Merit Badges for Grownups

I was never a Boy Scout.

My career has largely involved an abundance of isolation, my hobbies are enjoyed in solitude, even the sports I played growing up involved individual events without any real "team effort." Call it social anxiety, or introversion, or something else; I was just never much of a joiner.

But one thing I've always envied the scouts for (both the Girl and Boy varieties) was merit badges. There's something deeply satisfying about the clearly defined path these organizations have laid towards earning each badge, and once a candidate demonstrates their understanding and application of the underlying skills, they earn a physical token of their accomplishment.

It's like video game achievements, but in real life. What's not to like?

I've always been a bit of a collector of hobbies. I like to learn new things, and enjoy the satisfaction that comes from exercising a newly acquired skill. Granted, it makes for a pretty clear jack-of-all-trades mentality (master of none), but understanding and applying the basics of painting, or lock picking, or genealogy isn't about mastery, but exploration.

That said, I do wish the paths towards my randomly selected destinations were a little better defined (and that I got a cool badge at some predetermined checkpoint). But, are there merit badges for adults?

When I originally started writing this, I was being a bit of a smartass. Of course there aren't merit badges for adults, I thought, adult life isn't nearly that fun. Well... I started doing a little research, and while there are are a ton of tongue-in-cheek merit badges like Put Pants On and Avoided Confrontation, it turns out that there are actually some "real" merit badge programs for adults too. While most of them focus on selling badges, I did find one that seemed to consider "the whole experience."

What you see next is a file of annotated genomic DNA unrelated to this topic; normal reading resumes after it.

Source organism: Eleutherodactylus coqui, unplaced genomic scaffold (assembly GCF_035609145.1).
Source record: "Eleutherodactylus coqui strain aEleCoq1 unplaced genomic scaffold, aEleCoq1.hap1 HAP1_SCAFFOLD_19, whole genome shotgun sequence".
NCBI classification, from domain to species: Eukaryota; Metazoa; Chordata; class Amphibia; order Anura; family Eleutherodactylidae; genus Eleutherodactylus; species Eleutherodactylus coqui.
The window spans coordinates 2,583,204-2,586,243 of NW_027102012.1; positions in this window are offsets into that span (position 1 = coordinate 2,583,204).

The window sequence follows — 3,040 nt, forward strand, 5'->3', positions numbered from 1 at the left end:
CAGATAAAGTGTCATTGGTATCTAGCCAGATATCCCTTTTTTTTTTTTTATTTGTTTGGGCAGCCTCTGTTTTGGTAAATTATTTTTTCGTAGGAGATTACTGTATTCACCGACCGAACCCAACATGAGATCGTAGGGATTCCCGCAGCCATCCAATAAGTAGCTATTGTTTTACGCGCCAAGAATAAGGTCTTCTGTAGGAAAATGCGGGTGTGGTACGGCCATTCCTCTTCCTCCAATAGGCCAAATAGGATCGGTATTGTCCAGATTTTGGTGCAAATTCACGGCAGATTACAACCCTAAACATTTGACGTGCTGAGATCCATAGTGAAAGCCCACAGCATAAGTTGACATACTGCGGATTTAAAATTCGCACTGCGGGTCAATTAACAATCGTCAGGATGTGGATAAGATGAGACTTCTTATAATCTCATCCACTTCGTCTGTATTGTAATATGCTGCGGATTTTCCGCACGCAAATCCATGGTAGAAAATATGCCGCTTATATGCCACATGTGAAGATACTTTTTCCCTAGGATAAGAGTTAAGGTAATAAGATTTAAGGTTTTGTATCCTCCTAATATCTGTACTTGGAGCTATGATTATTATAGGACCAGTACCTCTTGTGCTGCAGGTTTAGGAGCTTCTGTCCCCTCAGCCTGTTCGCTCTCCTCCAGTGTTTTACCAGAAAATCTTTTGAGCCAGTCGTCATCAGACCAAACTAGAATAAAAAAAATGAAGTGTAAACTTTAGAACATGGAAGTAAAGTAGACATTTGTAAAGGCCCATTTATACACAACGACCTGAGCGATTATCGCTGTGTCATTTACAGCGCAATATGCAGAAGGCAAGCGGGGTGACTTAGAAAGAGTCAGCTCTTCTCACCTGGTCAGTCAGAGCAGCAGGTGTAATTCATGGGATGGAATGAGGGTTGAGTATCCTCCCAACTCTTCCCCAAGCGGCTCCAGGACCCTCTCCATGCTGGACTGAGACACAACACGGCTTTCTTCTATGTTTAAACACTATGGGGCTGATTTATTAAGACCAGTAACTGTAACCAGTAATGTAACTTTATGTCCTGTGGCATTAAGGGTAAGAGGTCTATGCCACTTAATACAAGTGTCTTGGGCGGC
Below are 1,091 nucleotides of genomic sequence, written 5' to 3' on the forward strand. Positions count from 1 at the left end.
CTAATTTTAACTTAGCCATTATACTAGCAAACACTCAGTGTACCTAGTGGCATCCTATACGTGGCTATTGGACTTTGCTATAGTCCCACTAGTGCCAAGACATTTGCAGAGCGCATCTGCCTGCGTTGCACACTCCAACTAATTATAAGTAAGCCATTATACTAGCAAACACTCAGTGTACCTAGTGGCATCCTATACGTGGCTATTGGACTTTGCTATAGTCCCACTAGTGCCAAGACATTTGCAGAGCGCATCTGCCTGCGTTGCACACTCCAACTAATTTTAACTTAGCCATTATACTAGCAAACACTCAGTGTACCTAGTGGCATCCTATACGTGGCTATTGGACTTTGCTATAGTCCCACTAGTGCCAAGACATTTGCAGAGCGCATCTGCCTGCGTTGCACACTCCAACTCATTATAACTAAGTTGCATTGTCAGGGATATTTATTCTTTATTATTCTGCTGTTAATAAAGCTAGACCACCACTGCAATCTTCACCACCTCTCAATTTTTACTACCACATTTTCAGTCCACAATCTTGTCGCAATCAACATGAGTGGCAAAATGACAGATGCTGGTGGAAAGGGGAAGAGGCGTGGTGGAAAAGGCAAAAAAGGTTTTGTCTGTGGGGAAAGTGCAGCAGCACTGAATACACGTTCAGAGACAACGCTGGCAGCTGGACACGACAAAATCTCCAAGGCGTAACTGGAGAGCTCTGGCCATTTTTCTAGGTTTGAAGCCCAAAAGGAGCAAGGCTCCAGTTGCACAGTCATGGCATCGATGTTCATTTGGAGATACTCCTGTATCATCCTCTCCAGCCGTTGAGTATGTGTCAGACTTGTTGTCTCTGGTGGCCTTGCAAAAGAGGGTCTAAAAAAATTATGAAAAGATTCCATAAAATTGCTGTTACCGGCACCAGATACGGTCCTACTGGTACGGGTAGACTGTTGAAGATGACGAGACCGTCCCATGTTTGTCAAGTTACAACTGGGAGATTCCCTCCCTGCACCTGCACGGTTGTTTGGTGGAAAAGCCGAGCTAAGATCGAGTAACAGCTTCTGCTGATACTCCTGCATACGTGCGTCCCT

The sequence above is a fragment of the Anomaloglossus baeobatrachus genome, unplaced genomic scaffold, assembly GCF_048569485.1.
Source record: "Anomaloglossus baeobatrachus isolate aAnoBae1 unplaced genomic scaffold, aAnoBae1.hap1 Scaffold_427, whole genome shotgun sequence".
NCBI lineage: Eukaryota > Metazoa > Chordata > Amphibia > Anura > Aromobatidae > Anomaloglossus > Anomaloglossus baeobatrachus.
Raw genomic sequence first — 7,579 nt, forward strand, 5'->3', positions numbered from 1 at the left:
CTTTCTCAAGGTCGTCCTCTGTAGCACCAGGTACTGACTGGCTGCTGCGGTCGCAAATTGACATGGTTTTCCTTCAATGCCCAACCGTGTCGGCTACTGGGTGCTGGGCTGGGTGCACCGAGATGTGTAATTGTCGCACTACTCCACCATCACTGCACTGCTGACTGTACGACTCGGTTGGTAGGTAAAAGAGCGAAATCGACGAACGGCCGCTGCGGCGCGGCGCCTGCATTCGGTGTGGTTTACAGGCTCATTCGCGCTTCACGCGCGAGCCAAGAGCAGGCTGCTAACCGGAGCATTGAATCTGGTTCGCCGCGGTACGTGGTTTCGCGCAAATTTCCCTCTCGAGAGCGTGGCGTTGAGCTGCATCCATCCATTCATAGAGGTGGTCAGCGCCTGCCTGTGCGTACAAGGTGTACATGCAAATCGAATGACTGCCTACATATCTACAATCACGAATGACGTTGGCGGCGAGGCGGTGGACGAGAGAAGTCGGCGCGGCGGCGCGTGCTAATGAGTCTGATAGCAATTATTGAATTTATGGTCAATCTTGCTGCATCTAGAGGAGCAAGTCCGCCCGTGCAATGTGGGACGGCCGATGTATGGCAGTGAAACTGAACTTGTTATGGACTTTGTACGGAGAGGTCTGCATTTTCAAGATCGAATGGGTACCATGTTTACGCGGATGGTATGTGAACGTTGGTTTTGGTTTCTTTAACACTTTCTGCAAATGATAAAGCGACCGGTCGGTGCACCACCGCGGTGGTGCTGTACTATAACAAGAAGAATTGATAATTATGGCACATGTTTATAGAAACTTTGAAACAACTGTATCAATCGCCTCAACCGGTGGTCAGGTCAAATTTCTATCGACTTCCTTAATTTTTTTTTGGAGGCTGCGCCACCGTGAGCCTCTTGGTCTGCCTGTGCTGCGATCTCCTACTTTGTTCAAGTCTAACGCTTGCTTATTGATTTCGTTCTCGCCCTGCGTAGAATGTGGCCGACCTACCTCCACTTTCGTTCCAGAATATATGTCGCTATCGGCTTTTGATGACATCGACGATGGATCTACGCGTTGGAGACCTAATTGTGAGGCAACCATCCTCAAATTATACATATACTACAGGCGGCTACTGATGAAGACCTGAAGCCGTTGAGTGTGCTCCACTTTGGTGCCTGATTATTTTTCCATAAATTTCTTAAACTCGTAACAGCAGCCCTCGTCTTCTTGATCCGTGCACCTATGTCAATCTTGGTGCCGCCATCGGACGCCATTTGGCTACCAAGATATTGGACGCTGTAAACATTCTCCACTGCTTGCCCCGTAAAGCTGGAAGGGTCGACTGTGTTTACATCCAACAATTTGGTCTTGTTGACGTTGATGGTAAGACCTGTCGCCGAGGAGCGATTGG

The Strenuous Life is basically Boy Scouts for grown men. Run by the same guy behind The Art of Manliness, The Strenuous Life is an active and prescriptive program that weekly challenges and, yes, merit badges. With an emphasis on physical fitness, accountability, and self-improvement, it's a pretty compelling (albeit expensive) offering. I'm not entirely sure The Strenuous Life is up my alley, but it is a pretty cool implementation of the "merit badges for grownups" ethos.

What I think I'm really looking for is some sort of clear, easy-to-read accounting of my life, because it's not a video game. It's complicated and stressful, and sometimes I just want a damn character sheet to tell my what my skills are, and what awards I've earned.

But that doesn't exist, does it?

Sure, paychecks, diplomas, certificates, and other "tangibles" can all be considered grownup proxies for merit badges, but that hardly covers the things we want to learn, but don't have to to survive. I may be able to pay my bills as a technical writer, but nobody's rewarding me for learning to write poetry (and no, you cannot read my poetry).

And I know, a "personal sense of satisfaction" is supposed to be all we need, but sometimes a physical token can be motivating. Having something to reach for that doesn't have to go on your resume, but instead you can appreciate for the journey it stands for is nice. After all, why do we buy keychains, magnets, or other generally useless tchotchkes on vacation?

Because they hold personal meaning that helps us remember.


This is post 021 of #100DaysToOffload


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